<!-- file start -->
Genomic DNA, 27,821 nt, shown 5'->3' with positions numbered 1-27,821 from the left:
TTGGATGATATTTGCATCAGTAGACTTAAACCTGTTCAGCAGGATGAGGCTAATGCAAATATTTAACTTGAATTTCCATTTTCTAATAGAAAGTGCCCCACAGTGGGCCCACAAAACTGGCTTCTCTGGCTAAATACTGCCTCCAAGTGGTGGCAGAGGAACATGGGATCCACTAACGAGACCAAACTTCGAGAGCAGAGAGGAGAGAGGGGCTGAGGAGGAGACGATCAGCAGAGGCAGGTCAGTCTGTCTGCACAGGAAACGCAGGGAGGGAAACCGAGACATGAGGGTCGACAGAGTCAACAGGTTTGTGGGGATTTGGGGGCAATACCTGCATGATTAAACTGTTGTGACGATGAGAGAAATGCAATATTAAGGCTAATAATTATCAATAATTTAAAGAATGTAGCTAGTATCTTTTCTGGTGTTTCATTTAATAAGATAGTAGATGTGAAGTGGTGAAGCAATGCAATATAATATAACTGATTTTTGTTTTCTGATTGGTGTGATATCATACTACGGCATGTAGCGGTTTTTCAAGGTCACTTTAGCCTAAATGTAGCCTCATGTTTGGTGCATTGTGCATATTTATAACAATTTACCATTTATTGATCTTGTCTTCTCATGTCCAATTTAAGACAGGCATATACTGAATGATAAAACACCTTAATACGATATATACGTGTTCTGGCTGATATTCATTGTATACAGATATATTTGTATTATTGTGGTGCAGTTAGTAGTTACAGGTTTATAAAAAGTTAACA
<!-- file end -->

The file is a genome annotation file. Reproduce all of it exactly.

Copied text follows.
Genomic DNA, 27,821 nt, shown 5'->3' with positions numbered 1-27,821 from the left:
TTGGATGATATTTGCATCAGTAGACTTAAACCTGTTCAGCAGGATGAGGCTAATGCAAATATTTAACTTGAATTTCCATTTTCTAATAGAAAGTGCCCCACAGTGGGCCCACAAAACTGGCTTCTCTGGCTAAATACTGCCTCCAAGTGGTGGCAGAGGAACATGGGATCCACTAACGAGACCAAACTTCGAGAGCAGAGAGGAGAGAGGGGCTGAGGAGGAGACGATCAGCAGAGGCAGGTCAGTCTGTCTGCACAGGAAACGCAGGGAGGGAAACCGAGACATGAGGGTCGACAGAGTCAACAGGTTTGTGGGGATTTGGGGGCAATACCTGCATGATTAAACTGTTGTGACGATGAGAGAAATGCAATATTAAGGCTAATAATTATCAATAATTTAAAGAATGTAGCTAGTATCTTTTCTGGTGTTTCATTTAATAAGATAGTAGATGTGAAGTGGTGAAGCAATGCAATATAATATAACTGATTTTTGTTTTCTGATTGGTGTGATATCATACTACGGCATGTAGCGGTTTTTCAAGGTCACTTTAGCCTAAATGTAGCCTCATGTTTGGTGCATTGTGCATATTTATAACAATTTACCATTTATTGATCTTGTCTTCTCATGTCCAATTTAAGACAGGCATATACTGAATGATAAAACACCTTAATACGATATATACGTGTTCTGGCTGATATTCATTGTATACAGATATATTTGTATTATTGTGGTGCAGTTAGTAGTTACAGGTTTATAAAAAGTTAACA